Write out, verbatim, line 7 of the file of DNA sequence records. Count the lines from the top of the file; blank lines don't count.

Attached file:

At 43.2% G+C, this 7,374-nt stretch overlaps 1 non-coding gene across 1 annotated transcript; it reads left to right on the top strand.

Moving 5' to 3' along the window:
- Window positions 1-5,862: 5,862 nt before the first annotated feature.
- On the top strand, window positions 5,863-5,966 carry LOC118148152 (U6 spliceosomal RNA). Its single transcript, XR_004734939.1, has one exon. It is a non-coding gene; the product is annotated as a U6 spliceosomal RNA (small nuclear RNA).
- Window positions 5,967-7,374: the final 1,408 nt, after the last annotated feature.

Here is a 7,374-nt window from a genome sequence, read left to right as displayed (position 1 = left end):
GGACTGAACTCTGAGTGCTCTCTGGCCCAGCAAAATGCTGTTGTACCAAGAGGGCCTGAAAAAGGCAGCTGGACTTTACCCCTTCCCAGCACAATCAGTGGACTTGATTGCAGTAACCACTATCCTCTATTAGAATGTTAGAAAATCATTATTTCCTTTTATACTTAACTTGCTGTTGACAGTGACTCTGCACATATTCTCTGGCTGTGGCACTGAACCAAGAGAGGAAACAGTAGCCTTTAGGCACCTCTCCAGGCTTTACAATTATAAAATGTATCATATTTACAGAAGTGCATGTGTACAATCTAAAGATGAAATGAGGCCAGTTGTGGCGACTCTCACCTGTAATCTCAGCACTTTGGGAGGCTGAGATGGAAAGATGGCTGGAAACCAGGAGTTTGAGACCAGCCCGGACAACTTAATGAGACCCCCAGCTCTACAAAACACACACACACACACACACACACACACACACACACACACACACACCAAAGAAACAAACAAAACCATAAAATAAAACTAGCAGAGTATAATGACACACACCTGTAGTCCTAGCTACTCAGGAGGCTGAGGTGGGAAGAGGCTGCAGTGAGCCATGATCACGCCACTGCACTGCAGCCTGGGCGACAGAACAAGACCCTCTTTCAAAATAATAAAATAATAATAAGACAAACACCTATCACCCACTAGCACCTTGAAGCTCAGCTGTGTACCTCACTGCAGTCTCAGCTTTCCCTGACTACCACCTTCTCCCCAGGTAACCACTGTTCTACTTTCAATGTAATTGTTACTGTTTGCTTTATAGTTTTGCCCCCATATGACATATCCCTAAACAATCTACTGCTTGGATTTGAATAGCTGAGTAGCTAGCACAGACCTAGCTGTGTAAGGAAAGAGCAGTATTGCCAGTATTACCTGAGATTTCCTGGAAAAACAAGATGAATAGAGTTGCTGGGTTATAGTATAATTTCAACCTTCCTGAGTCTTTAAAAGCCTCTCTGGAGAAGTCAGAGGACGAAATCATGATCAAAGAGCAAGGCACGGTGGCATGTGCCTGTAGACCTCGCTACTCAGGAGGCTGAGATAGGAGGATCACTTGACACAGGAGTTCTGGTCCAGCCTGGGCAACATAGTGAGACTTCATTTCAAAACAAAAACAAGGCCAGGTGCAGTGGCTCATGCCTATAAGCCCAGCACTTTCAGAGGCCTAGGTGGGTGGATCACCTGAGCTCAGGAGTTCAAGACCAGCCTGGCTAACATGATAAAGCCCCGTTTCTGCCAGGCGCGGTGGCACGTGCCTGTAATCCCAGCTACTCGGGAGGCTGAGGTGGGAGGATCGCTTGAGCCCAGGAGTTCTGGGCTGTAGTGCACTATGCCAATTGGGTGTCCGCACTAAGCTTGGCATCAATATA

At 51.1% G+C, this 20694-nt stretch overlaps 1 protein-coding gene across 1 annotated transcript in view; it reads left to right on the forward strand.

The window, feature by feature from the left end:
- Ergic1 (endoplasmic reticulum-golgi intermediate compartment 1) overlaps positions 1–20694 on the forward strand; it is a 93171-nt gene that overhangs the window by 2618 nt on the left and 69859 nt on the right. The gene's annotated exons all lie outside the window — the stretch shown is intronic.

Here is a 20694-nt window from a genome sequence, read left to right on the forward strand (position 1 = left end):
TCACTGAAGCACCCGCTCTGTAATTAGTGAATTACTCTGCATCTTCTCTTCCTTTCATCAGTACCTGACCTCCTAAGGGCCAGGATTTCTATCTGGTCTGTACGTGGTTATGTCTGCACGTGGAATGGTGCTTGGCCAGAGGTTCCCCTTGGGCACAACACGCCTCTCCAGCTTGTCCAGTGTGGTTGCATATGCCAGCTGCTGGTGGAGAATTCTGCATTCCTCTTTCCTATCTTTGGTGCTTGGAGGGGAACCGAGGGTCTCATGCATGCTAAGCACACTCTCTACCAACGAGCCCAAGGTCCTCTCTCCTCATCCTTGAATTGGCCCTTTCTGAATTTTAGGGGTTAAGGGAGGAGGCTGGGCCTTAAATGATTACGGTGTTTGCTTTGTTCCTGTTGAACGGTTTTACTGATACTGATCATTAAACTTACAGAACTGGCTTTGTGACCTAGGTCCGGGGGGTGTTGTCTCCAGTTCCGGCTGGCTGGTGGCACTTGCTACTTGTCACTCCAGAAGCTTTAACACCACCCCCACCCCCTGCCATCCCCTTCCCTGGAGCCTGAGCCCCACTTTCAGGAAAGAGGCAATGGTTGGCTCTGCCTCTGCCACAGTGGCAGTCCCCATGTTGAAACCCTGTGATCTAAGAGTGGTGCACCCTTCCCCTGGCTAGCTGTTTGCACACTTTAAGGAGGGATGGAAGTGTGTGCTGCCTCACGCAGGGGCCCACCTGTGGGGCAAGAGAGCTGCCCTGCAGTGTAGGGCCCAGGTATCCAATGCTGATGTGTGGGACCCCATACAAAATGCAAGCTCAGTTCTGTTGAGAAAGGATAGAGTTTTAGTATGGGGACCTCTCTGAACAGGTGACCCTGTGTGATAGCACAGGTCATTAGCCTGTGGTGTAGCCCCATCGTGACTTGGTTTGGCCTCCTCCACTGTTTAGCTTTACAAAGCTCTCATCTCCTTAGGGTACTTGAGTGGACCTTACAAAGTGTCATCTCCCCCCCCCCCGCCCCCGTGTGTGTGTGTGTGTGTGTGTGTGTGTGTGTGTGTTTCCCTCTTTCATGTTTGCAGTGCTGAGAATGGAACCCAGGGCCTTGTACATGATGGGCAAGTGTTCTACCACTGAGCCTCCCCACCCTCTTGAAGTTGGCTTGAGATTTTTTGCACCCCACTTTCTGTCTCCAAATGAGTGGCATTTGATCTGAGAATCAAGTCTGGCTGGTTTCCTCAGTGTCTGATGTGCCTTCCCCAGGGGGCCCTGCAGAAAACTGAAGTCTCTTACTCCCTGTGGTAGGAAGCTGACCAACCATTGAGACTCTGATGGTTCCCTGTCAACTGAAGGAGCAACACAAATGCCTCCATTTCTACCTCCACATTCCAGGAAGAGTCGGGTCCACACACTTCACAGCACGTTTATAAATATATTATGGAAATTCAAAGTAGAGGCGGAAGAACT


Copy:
GGACTGAACTCTGAGTGCTCTCTGGCCCAGCAAAATGCTGTTGTACCAAGAGGGCCTGAAAAAGGCAGCTGGACTTTACCCCTTCCCAGCACAATCAGTGGACTTGATTGCAGTAACCACTATCCTCTATTAGAATGTTAGAAAATCATTATTTCCTTTTATACTTAACTTGCTGTTGACAGTGACTCTGCACATATTCTCTGGCTGTGGCACTGAACCAAGAGAGGAAACAGTAGCCTTTAGGCACCTCTCCAGGCTTTACAATTATAAAATGTATCATATTTACAGAAGTGCATGTGTACAATCTAAAGATGAAATGAGGCCAGTTGTGGCGACTCTCACCTGTAATCTCAGCACTTTGGGAGGCTGAGATGGAAAGATGGCTGGAAACCAGGAGTTTGAGACCAGCCCGGACAACTTAATGAGACCCCCAGCTCTACAAAACACACACACACACACACACACACACACACACACACACACACACACCAAAGAAACAAACAAAACCATAAAATAAAACTAGCAGAGTATAATGACACACACCTGTAGTCCTAGCTACTCAGGAGGCTGAGGTGGGAAGAGGCTGCAGTGAGCCATGATCACGCCACTGCACTGCAGCCTGGGCGACAGAACAAGACCCTCTTTCAAAATAATAAAATAATAATAAGACAAACACCTATCACCCACTAGCACCTTGAAGCTCAGCTGTGTACCTCACTGCAGTCTCAGCTTTCCCTGACTACCACCTTCTCCCCAGGTAACCACTGTTCTACTTTCAATGTAATTGTTACTGTTTGCTTTATAGTTTTGCCCCCATATGACATATCCCTAAACAATCTACTGCTTGGATTTGAATAGCTGAGTAGCTAGCACAGACCTAGCTGTGTAAGGAAAGAGCAGTATTGCCAGTATTACCTGAGATTTCCTGGAAAAACAAGATGAATAGAGTTGCTGGGTTATAGTATAATTTCAACCTTCCTGAGTCTTTAAAAGCCTCTCTGGAGAAGTCAGAGGACGAAATCATGATCAAAGAGCAAGGCACGGTGGCATGTGCCTGTAGACCTCGCTACTCAGGAGGCTGAGATAGGAGGATCACTTGACACAGGAGTTCTGGTCCAGCCTGGGCAACATAGTGAGACTTCATTTCAAAACAAAAACAAGGCCAGGTGCAGTGGCTCATGCCTATAAGCCCAGCACTTTCAGAGGCCTAGGTGGGTGGATCACCTGAGCTCAGGAGTTCAAGACCAGCCTGGCTAACATGATAAAGCCCCGTTTCTGCCAGGCGCGGTGGCACGTGCCTGTAATCCCAGCTACTCGGGAGGCTGAGGTGGGAGGATCGCTTGAGCCCAGGAGTTCTGGGCTGTAGTGCACTATGCCAATTGGGTGTCCGCACTAAGCTTGGCATCAATATA